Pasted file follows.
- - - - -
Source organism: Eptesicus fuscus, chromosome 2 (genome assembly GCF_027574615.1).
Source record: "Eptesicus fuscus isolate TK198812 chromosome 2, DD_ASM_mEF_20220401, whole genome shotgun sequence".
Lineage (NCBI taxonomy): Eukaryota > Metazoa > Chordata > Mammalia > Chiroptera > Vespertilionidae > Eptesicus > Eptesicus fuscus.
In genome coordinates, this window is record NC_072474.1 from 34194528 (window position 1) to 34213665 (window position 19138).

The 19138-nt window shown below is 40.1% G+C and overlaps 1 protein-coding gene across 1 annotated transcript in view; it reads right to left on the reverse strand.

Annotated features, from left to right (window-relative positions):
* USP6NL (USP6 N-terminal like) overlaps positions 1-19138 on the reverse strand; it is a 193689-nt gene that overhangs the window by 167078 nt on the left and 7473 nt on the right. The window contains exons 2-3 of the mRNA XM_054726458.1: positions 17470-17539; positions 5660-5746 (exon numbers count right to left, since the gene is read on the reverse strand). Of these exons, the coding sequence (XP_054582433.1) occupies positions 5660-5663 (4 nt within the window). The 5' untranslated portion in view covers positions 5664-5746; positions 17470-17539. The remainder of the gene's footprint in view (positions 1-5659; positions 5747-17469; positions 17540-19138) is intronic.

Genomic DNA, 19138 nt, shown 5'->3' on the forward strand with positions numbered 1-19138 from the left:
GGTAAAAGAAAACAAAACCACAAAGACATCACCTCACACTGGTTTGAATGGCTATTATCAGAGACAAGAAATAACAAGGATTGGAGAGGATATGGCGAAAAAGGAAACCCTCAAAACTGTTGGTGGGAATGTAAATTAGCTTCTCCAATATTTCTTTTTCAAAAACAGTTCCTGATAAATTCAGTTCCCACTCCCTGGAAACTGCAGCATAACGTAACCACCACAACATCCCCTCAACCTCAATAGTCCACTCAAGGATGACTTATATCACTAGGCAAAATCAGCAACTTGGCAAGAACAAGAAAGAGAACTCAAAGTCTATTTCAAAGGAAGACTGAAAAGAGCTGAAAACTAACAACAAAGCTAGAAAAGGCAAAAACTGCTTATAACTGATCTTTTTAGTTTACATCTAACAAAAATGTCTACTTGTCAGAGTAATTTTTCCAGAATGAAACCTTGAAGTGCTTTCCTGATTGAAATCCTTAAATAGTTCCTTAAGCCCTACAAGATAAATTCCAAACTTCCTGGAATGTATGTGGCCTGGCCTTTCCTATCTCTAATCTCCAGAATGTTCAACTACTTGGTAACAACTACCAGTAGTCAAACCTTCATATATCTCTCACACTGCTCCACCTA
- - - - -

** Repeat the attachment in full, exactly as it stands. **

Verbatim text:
Source organism: Eptesicus fuscus, chromosome 2 (genome assembly GCF_027574615.1).
Source record: "Eptesicus fuscus isolate TK198812 chromosome 2, DD_ASM_mEF_20220401, whole genome shotgun sequence".
Lineage (NCBI taxonomy): Eukaryota > Metazoa > Chordata > Mammalia > Chiroptera > Vespertilionidae > Eptesicus > Eptesicus fuscus.
In genome coordinates, this window is record NC_072474.1 from 34194528 (window position 1) to 34213665 (window position 19138).

The 19138-nt window shown below is 40.1% G+C and overlaps 1 protein-coding gene across 1 annotated transcript in view; it reads right to left on the reverse strand.

Annotated features, from left to right (window-relative positions):
* USP6NL (USP6 N-terminal like) overlaps positions 1-19138 on the reverse strand; it is a 193689-nt gene that overhangs the window by 167078 nt on the left and 7473 nt on the right. The window contains exons 2-3 of the mRNA XM_054726458.1: positions 17470-17539; positions 5660-5746 (exon numbers count right to left, since the gene is read on the reverse strand). Of these exons, the coding sequence (XP_054582433.1) occupies positions 5660-5663 (4 nt within the window). The 5' untranslated portion in view covers positions 5664-5746; positions 17470-17539. The remainder of the gene's footprint in view (positions 1-5659; positions 5747-17469; positions 17540-19138) is intronic.

Genomic DNA, 19138 nt, shown 5'->3' on the forward strand with positions numbered 1-19138 from the left:
GGTAAAAGAAAACAAAACCACAAAGACATCACCTCACACTGGTTTGAATGGCTATTATCAGAGACAAGAAATAACAAGGATTGGAGAGGATATGGCGAAAAAGGAAACCCTCAAAACTGTTGGTGGGAATGTAAATTAGCTTCTCCAATATTTCTTTTTCAAAAACAGTTCCTGATAAATTCAGTTCCCACTCCCTGGAAACTGCAGCATAACGTAACCACCACAACATCCCCTCAACCTCAATAGTCCACTCAAGGATGACTTATATCACTAGGCAAAATCAGCAACTTGGCAAGAACAAGAAAGAGAACTCAAAGTCTATTTCAAAGGAAGACTGAAAAGAGCTGAAAACTAACAACAAAGCTAGAAAAGGCAAAAACTGCTTATAACTGATCTTTTTAGTTTACATCTAACAAAAATGTCTACTTGTCAGAGTAATTTTTCCAGAATGAAACCTTGAAGTGCTTTCCTGATTGAAATCCTTAAATAGTTCCTTAAGCCCTACAAGATAAATTCCAAACTTCCTGGAATGTATGTGGCCTGGCCTTTCCTATCTCTAATCTCCAGAATGTTCAACTACTTGGTAACAACTACCAGTAGTCAAACCTTCATATATCTCTCACACTGCTCCACCTA